Wednesday, November 9, 2016

How I Predicted The Election

Preface: I take no position on which candidate is best, or who deserved to win. This is purely objective.

Last Sunday I gave Trump a 71% chance of winning, with an expected electoral vote total of 301. He of course did win and if the current counts hold up, he'll get 304 electoral votes.

"The triumphant vindication of bold theories - are these not the pride and justification of our life's work?" - Sherlock Holmes

None of the famous pollsters or pundits predicted this. On the very weekend I made my prediction, the New York Times gave Trump a 15% chance of winning and the Huffington Post gave him a mere 2% chance. Nate Silver, who knows something about uncertainty, was giving him a 35% chance, and he got excoriated for it. The Huffington Post said Silver was "putting his thumb on the scales" by adjusting the raw poll numbers (Silver doesn't do polls himself; he aggregates other polls) and "making a mockery of the very forecasting industry he popularized."

The Huffington Post has a naive idea of how forecasts are done. They seem to think you just call a thousand people at random, record their answers, and publish the number. But that would lead to very bad predictions. You have to correct your sample to match population characteristics such as likelihood of voting, geography, party affiliation, and a bunch of other stuff. Then, you have to account for the fact that you can only do the poll ahead of the election, and things are always changing. If your poll showed 25%, 35%, 45% in the three weeks preceding an election, you'd be kind of stupid to just run with the 45%.  Finally, there are individual decisions as to whether to accept or reject a data point - did the person answer all the questions that were asked, did he sound like he was giving obviously misleading answers, did he tell the truth about his age, party, and so on?

All of those corrections get influenced by human nature. People have a personally desired outcome, and also they get cold feet if their numbers come out too far from the other polls. It's a form of groupthink.

So what did I do? I took Nate Silver's "polls plus" predictions of the margin of victory in each state (accounting for DC and the weird split votes in Nebraska and Maine). Then I did 24 separate projections, for all possible integer combinations of a 0-7 point adjustment factor (call it "x") in Trump's favor and an 0-2 point "tossup margin". The states that were within the tossup margin I split evenly between Trump and Clinton. 301 electoral votes is Trump's average over those 24 projections.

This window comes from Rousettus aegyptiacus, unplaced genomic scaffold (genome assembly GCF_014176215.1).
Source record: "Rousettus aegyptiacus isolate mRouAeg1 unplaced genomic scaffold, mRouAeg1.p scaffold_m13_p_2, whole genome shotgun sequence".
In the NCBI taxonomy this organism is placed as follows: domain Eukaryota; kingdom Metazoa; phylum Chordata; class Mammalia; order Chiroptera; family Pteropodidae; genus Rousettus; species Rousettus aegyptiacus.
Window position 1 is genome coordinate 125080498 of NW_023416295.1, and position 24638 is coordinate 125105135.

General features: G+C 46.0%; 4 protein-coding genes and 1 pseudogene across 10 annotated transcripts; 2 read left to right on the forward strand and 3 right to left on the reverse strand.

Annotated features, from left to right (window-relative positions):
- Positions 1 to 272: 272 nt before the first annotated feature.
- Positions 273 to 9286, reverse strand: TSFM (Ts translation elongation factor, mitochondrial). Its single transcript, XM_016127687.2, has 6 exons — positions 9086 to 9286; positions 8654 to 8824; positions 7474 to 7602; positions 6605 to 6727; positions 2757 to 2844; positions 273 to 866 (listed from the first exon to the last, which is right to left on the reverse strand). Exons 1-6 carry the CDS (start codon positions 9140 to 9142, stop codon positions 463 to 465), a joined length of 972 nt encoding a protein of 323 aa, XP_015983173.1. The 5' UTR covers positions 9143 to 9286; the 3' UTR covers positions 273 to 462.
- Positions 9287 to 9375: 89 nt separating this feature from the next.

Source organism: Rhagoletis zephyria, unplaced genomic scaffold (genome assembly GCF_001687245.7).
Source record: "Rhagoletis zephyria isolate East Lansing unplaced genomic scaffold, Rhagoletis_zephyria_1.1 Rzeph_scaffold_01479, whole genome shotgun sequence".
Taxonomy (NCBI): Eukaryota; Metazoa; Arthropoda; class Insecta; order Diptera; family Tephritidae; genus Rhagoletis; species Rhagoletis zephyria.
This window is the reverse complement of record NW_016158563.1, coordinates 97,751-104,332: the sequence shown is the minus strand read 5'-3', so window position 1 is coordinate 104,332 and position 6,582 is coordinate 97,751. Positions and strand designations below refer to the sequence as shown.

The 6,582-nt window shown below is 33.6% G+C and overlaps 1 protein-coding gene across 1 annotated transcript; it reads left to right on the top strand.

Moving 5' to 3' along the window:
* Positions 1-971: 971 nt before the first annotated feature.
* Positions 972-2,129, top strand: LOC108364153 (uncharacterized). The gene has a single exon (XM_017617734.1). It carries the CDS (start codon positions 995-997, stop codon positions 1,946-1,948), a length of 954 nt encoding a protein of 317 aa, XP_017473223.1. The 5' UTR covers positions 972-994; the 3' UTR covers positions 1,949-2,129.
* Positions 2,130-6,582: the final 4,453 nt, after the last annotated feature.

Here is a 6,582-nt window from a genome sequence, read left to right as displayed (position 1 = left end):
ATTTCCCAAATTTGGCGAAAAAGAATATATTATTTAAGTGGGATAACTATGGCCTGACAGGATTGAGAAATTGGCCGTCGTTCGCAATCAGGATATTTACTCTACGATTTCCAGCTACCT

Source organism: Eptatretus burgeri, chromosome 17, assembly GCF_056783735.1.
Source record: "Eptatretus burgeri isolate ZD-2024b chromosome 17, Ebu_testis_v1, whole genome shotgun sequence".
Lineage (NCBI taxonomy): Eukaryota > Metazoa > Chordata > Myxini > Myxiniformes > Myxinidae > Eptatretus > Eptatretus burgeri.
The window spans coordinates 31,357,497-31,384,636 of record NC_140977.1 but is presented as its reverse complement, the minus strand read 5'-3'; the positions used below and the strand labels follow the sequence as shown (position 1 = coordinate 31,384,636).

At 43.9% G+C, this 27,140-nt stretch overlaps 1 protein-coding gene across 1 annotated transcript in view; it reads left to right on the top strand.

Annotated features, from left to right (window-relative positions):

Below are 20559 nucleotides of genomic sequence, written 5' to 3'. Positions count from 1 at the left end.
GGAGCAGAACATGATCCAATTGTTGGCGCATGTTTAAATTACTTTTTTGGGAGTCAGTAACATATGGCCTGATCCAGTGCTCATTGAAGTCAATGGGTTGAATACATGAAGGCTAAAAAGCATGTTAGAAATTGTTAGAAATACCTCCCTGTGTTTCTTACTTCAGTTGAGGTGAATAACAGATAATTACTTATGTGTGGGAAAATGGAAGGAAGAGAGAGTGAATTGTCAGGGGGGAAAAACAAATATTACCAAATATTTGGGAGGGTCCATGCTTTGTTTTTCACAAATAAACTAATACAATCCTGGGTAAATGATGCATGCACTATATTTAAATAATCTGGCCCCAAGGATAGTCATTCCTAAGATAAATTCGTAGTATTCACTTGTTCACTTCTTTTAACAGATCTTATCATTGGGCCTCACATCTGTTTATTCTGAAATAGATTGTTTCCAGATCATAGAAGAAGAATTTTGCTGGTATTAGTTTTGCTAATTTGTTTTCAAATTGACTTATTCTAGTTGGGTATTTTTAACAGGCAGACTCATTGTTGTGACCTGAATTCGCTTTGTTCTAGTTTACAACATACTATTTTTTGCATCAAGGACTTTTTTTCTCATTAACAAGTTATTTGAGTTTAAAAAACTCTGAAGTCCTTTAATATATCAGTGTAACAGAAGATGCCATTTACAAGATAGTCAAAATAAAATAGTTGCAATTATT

I didn't just invent the "x factor". There was talk of a "shy Trump" effect, which I thought had credibility. People didn't want to admit to a stranger over the phone that they were voting for Trump, because the media made it sound like voting for Trump was worse than armed robbery. They pounded on it all summer and into the fall. Further, they made it seem like Trump's chances were much worse than they really were. They were constantly saying Trump would quit, that his campaign was imploding, that there would be a credible spoiler candidate and so on. None of this would have stood up to the least bit of journalistic investigation, so do yourself a favor and ignore those people from now on.

There were other clues as well. Trump drew more primary voters than any Republican candidate in history, and his rallies were (sorry) HUGE. But those were only clues, not hard numbers.

I wanted something to back up the "x factor." My prior guess was 3 points, but I found two analyses to see whether Trump did better in anonymous online polls than in phone polls. One was from Nate Silver who aggregated a bunch of polls from the primary (that's his thing, aggregating stuff) and came up with a negligible difference. That, I ignored, because it was from the primary (whole different set of voters) and comparing aggregated numbers is a poor way to determine bias. The other was a very recent one by Politico. This one was useful and demonstrated everything that went wrong with pollsters.

First, the Politico headline was "Shy Trump Voters Are A Mirage" when the actual results said the opposite, so right away you can see some wishful thinking. (To be fair, the pollster probably didn't write the headline.) They compared a single phone poll to a single online poll and showed a 2% "x factor." That was dismissed as not statistically significant; in science, you would do a further study but this pollster didn't. But then things get interesting. They revealed that among voters with a household income of more than $50,000 a year, the "x factor" was 10%! About half of all voters fit into that category, so even if there was zero "shy Trump" effect for the other half of voters, there would be about a 5% "x factor."  - more than enough to flip the election. I suppose there could've been a negative "x factor" for voters with incomes less than $50,000 to cancel it out, but that seems really farfetched and they no doubt would have reported it.

A similar thing happened when they broke out the data for people with a B.S. degree or higher. So something obviously went wrong in the analysis. Somehow they adjusted away the "x factor" that was staring them in the face.

Now I admit my own bias. I got cold feet, too. I thought that even the conservative estimate of 5% from the Politico poll was too big, and I didn't have a lot of insight into what this Politico poll had actually done. So I set my "x factor" range to an average of only 3.5%. I figured if I got the basic election call right, nobody would care about the exact numbers, and 3.5% was enough to flip it. So my near-exact prediction of electoral votes owes something to luck.

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